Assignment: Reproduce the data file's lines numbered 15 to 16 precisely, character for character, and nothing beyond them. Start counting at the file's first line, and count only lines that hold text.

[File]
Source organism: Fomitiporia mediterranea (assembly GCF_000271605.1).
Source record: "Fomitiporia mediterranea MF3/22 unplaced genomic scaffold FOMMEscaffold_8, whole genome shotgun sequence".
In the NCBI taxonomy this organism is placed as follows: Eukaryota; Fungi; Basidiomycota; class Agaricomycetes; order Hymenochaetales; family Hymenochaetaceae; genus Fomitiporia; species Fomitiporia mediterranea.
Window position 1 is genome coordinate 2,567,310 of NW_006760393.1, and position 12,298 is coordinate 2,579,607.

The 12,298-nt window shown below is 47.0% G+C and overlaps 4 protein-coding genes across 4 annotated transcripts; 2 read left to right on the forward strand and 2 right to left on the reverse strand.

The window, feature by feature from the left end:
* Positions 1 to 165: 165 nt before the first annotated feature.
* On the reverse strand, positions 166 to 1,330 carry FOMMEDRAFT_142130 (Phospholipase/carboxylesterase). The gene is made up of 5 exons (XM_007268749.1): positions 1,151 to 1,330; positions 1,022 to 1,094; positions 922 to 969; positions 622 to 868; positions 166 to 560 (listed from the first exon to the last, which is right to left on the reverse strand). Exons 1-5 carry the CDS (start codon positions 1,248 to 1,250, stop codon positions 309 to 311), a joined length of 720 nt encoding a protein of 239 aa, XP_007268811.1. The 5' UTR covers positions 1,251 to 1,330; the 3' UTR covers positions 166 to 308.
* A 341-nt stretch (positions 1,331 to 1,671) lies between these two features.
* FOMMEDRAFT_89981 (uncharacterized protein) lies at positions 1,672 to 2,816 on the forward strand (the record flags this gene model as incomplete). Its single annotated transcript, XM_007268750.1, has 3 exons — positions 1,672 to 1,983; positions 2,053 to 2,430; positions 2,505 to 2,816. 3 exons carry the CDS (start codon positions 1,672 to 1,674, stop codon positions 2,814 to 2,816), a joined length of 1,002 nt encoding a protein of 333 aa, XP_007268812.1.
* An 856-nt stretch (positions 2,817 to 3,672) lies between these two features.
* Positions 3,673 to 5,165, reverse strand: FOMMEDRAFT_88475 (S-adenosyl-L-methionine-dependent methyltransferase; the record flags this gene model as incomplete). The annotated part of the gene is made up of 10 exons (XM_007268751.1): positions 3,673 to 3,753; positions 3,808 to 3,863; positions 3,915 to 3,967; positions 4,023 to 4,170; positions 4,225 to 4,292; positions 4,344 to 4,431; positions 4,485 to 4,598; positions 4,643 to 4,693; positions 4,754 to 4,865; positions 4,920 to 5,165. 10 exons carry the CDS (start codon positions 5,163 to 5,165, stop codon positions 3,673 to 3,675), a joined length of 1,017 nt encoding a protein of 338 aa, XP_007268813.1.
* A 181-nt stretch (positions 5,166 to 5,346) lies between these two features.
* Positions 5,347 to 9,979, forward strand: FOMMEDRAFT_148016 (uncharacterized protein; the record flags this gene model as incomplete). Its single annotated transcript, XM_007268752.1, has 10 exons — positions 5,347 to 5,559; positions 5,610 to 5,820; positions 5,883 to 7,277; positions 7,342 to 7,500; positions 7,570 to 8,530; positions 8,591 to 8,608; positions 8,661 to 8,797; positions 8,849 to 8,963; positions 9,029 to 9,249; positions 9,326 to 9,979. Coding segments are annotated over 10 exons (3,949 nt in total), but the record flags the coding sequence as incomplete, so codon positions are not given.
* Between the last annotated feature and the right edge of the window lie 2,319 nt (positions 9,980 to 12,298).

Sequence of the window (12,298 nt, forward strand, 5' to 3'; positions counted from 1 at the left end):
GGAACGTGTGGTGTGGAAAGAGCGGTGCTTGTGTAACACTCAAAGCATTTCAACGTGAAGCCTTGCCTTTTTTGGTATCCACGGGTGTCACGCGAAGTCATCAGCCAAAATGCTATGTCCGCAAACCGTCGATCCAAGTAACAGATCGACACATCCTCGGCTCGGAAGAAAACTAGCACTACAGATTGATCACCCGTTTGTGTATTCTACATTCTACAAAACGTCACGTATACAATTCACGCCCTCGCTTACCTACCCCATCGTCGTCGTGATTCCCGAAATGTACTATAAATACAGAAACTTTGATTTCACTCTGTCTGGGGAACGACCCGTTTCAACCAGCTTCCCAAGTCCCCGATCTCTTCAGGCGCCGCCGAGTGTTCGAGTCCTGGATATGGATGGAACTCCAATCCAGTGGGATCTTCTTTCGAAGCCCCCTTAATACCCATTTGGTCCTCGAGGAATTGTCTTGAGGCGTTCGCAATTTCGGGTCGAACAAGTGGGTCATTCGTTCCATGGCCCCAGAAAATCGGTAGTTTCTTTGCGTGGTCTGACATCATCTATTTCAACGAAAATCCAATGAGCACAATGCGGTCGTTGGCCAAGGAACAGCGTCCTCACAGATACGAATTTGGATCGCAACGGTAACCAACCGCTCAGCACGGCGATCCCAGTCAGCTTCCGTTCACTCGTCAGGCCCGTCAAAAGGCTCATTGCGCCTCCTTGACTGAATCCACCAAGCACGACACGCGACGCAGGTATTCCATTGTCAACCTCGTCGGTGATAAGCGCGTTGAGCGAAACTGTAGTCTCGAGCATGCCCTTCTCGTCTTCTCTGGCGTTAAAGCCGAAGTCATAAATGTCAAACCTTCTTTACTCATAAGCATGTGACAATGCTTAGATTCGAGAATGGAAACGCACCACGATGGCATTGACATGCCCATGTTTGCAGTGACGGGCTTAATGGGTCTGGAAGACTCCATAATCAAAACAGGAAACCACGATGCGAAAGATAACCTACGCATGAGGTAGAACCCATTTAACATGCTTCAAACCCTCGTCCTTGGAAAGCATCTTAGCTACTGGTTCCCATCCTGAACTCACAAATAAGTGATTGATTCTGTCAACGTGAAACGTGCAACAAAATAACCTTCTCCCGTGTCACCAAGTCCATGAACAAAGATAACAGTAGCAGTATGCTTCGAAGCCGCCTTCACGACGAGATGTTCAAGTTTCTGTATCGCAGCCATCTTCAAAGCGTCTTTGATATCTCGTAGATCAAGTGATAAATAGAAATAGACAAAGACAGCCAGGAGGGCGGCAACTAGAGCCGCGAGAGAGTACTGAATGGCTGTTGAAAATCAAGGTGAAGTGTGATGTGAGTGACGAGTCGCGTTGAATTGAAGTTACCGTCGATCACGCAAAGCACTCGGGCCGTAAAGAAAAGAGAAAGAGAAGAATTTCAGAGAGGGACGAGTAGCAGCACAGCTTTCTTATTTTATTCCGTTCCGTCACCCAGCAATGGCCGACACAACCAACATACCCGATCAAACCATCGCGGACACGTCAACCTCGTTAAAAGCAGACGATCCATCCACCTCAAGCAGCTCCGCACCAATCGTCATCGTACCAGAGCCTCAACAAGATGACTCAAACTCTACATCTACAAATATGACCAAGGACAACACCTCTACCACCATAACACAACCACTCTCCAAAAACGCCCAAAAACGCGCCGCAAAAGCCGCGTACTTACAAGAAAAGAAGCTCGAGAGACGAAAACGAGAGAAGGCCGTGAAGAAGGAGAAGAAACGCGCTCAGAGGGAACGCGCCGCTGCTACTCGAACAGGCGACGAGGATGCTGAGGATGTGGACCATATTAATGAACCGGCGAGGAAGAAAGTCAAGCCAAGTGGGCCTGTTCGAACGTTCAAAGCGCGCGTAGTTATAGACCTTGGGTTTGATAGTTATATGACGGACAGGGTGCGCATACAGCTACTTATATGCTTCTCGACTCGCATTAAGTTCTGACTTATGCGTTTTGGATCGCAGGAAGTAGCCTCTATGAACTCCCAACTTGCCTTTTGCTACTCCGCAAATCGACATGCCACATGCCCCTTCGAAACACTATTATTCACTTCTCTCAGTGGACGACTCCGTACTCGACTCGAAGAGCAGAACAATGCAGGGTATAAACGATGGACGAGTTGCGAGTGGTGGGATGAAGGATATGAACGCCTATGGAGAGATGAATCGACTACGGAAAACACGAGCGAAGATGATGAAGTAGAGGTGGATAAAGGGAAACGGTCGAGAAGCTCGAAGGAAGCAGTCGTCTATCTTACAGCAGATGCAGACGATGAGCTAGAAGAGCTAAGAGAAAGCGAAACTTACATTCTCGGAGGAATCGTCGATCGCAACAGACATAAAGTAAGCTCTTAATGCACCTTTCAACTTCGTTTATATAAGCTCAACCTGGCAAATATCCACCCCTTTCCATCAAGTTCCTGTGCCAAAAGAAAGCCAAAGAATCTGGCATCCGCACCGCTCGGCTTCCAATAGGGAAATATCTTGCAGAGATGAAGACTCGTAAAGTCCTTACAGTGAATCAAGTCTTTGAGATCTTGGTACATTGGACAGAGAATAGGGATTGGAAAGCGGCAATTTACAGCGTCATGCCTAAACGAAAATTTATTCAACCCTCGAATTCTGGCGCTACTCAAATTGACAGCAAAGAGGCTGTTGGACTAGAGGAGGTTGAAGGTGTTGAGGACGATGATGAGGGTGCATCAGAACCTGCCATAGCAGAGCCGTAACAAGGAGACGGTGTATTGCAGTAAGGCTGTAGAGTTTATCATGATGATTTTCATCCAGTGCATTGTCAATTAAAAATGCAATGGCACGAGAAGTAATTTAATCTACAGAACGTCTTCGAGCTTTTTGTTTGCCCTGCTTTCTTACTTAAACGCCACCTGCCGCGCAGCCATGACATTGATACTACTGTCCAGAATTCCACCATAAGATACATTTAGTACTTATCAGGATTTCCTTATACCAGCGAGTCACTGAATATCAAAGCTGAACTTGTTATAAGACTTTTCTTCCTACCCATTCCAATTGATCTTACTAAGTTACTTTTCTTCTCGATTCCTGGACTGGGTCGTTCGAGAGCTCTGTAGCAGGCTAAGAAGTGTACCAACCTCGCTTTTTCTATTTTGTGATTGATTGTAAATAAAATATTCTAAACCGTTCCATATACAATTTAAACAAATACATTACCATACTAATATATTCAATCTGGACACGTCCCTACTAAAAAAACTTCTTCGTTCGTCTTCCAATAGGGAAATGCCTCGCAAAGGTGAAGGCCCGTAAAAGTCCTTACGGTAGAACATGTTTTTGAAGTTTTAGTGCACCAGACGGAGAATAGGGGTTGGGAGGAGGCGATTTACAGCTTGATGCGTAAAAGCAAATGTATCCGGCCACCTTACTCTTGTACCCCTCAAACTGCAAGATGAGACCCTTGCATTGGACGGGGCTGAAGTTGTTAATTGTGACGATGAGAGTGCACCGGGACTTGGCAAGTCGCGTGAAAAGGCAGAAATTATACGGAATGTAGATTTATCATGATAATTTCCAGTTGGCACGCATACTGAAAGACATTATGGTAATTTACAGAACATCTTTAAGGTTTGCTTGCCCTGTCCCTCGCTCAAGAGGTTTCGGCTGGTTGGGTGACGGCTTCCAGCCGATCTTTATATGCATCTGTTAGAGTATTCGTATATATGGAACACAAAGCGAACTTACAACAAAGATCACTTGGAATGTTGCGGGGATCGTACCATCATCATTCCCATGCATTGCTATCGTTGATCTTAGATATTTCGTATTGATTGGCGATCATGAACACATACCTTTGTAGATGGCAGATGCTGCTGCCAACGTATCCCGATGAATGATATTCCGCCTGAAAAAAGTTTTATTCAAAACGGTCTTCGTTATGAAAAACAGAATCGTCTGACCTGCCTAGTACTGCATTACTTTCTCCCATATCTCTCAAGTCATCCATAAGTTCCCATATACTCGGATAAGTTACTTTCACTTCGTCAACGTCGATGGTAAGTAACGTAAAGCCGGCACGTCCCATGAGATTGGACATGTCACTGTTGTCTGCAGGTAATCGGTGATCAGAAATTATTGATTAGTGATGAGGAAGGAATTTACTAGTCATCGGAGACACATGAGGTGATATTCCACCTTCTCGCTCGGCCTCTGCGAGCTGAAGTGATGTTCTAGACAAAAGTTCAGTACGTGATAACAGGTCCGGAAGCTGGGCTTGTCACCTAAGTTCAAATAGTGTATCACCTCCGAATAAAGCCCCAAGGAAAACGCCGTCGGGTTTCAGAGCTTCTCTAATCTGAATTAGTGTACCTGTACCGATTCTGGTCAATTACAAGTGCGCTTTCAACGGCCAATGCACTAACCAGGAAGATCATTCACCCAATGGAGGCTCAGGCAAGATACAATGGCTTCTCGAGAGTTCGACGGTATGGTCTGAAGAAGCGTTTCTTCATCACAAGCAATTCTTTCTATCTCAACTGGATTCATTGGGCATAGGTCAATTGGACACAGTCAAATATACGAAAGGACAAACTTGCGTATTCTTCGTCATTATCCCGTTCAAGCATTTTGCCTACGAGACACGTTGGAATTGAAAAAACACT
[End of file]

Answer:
* Between the last annotated feature and the right edge of the window lie 2,319 nt (positions 9,980 to 12,298).

Sequence of the window (12,298 nt, forward strand, 5' to 3'; positions counted from 1 at the left end):